Let's rewind to about September. I'd settled into my new apartment, and my new job, but something didn't feel quite right. Besides seeing Dell for 20 minutes at a time during my work week, I didn't have much human interaction, and I would find myself deeply depressed a lot, and sometimes, not even feeling alive. This sort of dead feeling resulted in my finding thrills to remind myself of what it feels like to actually be alive - Russian roulette, dangerous early morning city walks, and many other activities I won't share quite yet. Because I wasn't ready to actually die, I took a little advice from an author I respect and found a local therapist to talk to.
Our conversations were (and still are) very informative, but not what I expected. There are no tears in my sessions - no anger, no yelling, and almost no emotion. My therapist has a really interesting way of dealing with me in a pragmatic way - an exploration of not issues, but rather, ANSWERS! When I can't answer the question behind one of my life's issues, she helps me see what's in the way.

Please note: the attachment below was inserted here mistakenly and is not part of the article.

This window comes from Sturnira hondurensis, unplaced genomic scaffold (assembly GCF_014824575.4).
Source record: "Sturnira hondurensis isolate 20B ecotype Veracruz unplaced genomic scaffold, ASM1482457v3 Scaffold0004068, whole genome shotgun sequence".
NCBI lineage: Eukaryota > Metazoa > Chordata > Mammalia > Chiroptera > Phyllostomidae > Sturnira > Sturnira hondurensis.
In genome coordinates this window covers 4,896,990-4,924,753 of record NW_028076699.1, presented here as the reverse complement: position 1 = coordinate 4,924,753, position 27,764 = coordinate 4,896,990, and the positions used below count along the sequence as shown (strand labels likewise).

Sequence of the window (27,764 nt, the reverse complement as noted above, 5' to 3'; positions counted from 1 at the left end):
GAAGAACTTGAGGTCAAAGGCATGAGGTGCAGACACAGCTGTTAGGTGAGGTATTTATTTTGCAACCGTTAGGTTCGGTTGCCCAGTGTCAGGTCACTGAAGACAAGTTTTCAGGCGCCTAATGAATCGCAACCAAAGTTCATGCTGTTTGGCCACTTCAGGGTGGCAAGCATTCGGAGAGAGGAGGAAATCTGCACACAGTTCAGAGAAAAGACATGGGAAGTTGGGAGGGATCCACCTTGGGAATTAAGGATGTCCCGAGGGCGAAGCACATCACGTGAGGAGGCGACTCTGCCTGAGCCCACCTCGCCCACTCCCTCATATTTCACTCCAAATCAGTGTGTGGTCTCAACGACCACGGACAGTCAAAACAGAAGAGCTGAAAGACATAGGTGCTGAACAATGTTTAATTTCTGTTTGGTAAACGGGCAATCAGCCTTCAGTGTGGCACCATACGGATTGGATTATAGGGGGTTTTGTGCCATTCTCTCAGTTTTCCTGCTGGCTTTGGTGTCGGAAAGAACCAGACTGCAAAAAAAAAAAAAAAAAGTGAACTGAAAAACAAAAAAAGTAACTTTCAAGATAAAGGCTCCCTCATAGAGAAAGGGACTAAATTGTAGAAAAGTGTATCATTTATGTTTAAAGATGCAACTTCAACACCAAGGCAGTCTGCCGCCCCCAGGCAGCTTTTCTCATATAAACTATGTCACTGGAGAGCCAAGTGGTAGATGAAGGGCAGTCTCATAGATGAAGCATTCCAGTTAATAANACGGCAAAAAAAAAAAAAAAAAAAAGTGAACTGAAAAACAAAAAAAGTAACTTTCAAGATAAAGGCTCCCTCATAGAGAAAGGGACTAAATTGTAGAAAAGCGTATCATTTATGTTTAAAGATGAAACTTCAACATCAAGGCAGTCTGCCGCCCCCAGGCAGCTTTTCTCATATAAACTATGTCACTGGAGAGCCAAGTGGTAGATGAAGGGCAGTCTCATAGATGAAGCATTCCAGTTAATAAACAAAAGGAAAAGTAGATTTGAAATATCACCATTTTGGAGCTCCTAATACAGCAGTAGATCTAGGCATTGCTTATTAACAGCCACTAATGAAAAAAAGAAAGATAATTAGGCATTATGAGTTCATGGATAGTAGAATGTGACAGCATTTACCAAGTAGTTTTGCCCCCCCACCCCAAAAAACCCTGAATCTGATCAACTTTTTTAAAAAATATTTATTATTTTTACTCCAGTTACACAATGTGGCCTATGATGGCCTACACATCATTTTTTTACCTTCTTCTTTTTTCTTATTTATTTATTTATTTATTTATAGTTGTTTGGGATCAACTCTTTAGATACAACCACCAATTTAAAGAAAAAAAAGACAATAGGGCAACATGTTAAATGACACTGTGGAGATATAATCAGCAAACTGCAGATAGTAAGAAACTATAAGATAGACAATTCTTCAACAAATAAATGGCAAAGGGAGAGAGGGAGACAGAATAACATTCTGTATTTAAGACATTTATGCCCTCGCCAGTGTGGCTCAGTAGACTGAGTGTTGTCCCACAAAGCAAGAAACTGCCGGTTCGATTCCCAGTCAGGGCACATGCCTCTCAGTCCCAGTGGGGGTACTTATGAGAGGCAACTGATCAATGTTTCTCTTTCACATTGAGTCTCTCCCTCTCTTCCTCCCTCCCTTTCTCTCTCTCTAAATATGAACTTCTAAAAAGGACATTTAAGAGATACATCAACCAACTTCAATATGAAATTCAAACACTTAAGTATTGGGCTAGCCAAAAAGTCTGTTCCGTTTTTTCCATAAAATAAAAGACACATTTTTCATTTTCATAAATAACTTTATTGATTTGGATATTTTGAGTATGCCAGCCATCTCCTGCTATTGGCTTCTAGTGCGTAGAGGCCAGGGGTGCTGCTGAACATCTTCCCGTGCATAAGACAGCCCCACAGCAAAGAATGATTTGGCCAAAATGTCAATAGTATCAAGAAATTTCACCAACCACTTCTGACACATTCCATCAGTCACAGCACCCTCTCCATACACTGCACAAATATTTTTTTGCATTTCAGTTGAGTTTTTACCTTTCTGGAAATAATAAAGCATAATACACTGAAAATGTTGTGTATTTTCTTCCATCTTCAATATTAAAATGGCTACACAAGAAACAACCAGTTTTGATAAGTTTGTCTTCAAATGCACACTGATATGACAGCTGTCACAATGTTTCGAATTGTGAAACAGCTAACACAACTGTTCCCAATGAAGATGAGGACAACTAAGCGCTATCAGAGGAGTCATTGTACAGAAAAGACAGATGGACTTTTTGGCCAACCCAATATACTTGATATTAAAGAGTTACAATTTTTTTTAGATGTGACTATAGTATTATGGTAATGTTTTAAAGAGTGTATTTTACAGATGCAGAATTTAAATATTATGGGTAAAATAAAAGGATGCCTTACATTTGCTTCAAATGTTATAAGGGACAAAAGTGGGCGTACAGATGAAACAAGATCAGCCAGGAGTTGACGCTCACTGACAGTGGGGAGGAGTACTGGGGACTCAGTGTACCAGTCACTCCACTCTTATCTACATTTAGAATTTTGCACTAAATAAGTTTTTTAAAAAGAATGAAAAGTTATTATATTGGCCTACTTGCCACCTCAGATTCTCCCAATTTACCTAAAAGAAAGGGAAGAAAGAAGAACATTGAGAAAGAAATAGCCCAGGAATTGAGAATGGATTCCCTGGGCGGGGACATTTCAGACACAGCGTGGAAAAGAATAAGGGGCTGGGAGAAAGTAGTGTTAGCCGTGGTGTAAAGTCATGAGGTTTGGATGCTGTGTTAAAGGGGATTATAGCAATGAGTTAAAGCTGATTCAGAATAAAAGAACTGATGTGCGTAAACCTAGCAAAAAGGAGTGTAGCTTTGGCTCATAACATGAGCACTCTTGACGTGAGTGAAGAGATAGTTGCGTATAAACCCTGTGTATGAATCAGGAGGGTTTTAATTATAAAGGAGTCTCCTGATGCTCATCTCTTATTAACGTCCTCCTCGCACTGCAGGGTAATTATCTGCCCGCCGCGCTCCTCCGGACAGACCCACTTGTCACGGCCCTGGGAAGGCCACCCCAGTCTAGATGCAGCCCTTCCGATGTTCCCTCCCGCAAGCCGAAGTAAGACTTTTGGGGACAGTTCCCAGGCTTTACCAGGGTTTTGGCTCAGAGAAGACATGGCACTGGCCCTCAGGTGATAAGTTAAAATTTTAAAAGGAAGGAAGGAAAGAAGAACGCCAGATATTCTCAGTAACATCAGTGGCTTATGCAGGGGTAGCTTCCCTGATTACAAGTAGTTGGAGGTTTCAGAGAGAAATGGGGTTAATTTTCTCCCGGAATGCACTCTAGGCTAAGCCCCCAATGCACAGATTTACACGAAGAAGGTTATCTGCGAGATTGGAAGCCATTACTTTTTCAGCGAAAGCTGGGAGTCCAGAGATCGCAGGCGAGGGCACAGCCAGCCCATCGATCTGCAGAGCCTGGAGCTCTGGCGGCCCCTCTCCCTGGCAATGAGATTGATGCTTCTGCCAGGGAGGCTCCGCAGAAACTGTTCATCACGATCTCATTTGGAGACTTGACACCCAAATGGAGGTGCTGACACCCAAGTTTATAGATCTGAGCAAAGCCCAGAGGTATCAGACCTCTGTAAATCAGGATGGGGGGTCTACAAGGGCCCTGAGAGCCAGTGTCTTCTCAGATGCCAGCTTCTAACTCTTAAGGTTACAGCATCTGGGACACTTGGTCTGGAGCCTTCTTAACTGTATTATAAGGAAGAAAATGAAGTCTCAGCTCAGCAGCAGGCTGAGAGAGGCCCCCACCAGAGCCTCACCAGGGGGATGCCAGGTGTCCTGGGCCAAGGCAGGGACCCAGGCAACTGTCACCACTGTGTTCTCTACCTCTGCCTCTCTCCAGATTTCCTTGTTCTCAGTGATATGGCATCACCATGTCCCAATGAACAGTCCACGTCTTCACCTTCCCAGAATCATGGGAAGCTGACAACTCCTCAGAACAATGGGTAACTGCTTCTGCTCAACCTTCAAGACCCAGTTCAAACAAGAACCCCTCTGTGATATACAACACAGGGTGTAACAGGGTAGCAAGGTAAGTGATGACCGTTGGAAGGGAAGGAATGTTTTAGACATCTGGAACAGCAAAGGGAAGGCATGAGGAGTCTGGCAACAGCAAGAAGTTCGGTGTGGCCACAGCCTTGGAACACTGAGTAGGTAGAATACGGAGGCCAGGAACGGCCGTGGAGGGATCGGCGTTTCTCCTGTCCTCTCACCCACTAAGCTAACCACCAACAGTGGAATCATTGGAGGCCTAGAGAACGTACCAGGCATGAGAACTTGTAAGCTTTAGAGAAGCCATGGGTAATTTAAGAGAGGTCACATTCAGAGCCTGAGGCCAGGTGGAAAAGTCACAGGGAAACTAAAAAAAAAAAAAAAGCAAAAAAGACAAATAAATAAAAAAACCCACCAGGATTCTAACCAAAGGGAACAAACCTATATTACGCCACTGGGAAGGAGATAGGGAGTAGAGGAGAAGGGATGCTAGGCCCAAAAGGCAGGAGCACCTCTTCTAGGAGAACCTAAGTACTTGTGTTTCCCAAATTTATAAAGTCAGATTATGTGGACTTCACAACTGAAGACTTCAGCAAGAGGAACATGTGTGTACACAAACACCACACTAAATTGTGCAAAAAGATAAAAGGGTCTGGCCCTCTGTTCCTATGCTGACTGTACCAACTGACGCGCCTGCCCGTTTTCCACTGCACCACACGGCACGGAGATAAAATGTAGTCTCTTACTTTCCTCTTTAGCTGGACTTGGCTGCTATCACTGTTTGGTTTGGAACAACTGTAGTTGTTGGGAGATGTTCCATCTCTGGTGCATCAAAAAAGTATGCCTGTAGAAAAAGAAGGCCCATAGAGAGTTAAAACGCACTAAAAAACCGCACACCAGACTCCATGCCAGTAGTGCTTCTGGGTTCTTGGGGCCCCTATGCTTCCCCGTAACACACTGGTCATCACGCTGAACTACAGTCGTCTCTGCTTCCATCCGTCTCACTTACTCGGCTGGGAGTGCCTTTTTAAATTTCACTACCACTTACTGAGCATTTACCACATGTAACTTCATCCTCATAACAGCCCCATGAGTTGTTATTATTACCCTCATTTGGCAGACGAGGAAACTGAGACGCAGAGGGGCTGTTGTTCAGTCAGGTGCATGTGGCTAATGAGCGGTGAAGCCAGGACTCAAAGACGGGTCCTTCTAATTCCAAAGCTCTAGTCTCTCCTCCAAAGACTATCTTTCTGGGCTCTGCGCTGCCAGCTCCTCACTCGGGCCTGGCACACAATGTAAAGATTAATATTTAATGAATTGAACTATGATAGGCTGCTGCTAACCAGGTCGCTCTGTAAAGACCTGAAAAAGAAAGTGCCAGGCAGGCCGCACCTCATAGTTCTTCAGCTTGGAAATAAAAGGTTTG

When I came to her with my job/life stresses, she gave me a very simple answer: start your own radio station! Obviously I'm not there yet, financially, but she attributed my lack of interest in doing that as being risk averse. Sure, I could take a big jump and try something like that on my own, risking my comfort on every financial hill I've climbed, but because I'm still relatively new in radio, and to Minnesota, I decided to explore the idea of a podcast instead.
If you've kept up with me, you know that the podcast idea has manifested into an actual thing - Scott Blankenship (who has his own video series) and I are 7 episodes in, and the first of them drops on May 17th!!! I'll have more information on how you can listen to Trilloquy as we get closer.
My therapist's belief that I'm risk averse is something I think about everyday, and something I thought about A LOT while developing Trilloquy. In the "Overture" of Trilloquy, you'll hear me address this as it relates to the podcast itself. Yes, I could have done this on my own, with a drop date that was on MY terms, uninhibited content that I choose, and interviews that go exactly the way I want. Instead, I decided to take a risk. The joint ownership of this project does indeed offer lots of challenges, but I think the results will be bigger than I could have managed on my own. Shout out to my therapist, and my manager, Julie (who has her own podcast). They have both been INTEGRAL parts of my mental health, and the development of my baby, that I've named Trilloquy.
What's the riskiest thing that you feel comfortable doing today? Go do that.